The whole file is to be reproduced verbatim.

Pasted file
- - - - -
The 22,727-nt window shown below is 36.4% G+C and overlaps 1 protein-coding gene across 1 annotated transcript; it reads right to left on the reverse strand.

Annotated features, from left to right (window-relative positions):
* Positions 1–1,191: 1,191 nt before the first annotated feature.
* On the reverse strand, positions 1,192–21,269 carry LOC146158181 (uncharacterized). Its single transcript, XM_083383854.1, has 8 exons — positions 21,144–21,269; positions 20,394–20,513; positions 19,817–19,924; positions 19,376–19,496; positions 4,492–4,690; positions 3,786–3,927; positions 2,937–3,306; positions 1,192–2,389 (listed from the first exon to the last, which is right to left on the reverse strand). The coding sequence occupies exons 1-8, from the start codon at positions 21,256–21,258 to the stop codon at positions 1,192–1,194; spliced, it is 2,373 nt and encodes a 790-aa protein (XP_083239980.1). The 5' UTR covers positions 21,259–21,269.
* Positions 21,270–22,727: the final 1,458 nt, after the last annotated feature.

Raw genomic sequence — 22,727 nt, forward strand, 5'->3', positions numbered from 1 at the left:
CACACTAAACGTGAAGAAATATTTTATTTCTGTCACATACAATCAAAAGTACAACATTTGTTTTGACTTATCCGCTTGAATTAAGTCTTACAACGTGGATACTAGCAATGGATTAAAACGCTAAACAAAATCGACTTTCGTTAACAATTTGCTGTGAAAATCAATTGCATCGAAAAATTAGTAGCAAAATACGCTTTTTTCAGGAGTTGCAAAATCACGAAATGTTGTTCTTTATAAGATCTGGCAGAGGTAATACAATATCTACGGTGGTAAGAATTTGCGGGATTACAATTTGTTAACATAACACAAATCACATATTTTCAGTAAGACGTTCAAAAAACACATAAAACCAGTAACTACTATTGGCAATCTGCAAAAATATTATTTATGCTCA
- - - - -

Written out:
The 22,727-nt window shown below is 36.4% G+C and overlaps 1 protein-coding gene across 1 annotated transcript; it reads right to left on the reverse strand.

Annotated features, from left to right (window-relative positions):
* Positions 1–1,191: 1,191 nt before the first annotated feature.
* On the reverse strand, positions 1,192–21,269 carry LOC146158181 (uncharacterized). Its single transcript, XM_083383854.1, has 8 exons — positions 21,144–21,269; positions 20,394–20,513; positions 19,817–19,924; positions 19,376–19,496; positions 4,492–4,690; positions 3,786–3,927; positions 2,937–3,306; positions 1,192–2,389 (listed from the first exon to the last, which is right to left on the reverse strand). The coding sequence occupies exons 1-8, from the start codon at positions 21,256–21,258 to the stop codon at positions 1,192–1,194; spliced, it is 2,373 nt and encodes a 790-aa protein (XP_083239980.1). The 5' UTR covers positions 21,259–21,269.
* Positions 21,270–22,727: the final 1,458 nt, after the last annotated feature.

Raw genomic sequence — 22,727 nt, forward strand, 5'->3', positions numbered from 1 at the left:
CACACTAAACGTGAAGAAATATTTTATTTCTGTCACATACAATCAAAAGTACAACATTTGTTTTGACTTATCCGCTTGAATTAAGTCTTACAACGTGGATACTAGCAATGGATTAAAACGCTAAACAAAATCGACTTTCGTTAACAATTTGCTGTGAAAATCAATTGCATCGAAAAATTAGTAGCAAAATACGCTTTTTTCAGGAGTTGCAAAATCACGAAATGTTGTTCTTTATAAGATCTGGCAGAGGTAATACAATATCTACGGTGGTAAGAATTTGCGGGATTACAATTTGTTAACATAACACAAATCACATATTTTCAGTAAGACGTTCAAAAAACACATAAAACCAGTAACTACTATTGGCAATCTGCAAAAATATTATTTATGCTCA